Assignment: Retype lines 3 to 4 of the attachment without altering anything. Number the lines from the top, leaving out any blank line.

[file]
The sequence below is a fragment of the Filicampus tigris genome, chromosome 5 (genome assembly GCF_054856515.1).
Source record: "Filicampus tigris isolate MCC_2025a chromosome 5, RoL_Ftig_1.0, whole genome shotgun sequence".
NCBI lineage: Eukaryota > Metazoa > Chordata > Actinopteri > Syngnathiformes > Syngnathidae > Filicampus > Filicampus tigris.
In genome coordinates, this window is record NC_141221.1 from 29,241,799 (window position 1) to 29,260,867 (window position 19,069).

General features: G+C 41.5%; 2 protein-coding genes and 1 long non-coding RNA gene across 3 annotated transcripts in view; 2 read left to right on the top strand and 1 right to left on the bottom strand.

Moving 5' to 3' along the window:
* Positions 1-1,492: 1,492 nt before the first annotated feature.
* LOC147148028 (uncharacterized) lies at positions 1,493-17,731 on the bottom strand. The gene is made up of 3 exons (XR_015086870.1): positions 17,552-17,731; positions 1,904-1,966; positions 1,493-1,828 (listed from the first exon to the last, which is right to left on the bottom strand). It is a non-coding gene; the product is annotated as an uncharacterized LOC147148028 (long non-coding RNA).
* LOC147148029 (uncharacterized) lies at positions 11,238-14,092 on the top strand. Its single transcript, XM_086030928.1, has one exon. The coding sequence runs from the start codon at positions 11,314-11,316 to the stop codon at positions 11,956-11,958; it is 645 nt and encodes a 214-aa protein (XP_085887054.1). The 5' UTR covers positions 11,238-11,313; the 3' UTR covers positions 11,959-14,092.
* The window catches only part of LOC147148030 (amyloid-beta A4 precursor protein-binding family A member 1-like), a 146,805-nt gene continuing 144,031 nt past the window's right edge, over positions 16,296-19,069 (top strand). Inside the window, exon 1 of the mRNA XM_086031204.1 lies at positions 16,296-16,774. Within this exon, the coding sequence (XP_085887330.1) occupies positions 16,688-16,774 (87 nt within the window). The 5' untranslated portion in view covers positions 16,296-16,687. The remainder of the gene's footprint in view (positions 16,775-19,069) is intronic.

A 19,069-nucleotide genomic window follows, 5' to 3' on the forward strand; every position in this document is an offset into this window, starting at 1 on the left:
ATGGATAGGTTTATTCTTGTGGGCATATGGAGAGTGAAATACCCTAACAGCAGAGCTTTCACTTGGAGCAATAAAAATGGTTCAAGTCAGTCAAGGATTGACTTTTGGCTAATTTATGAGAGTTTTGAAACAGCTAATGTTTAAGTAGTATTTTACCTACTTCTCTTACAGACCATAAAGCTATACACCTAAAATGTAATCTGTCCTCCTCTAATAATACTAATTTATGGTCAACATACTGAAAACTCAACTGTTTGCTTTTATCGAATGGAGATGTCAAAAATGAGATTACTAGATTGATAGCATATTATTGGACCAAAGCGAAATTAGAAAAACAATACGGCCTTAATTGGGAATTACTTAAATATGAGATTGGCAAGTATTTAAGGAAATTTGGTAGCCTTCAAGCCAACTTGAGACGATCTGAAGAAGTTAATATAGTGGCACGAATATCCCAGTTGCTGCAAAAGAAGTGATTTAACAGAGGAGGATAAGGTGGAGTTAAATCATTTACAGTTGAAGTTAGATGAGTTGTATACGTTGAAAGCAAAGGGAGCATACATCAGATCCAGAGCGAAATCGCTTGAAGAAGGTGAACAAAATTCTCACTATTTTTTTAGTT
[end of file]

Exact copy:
NCBI lineage: Eukaryota > Metazoa > Chordata > Actinopteri > Syngnathiformes > Syngnathidae > Filicampus > Filicampus tigris.
In genome coordinates, this window is record NC_141221.1 from 29,241,799 (window position 1) to 29,260,867 (window position 19,069).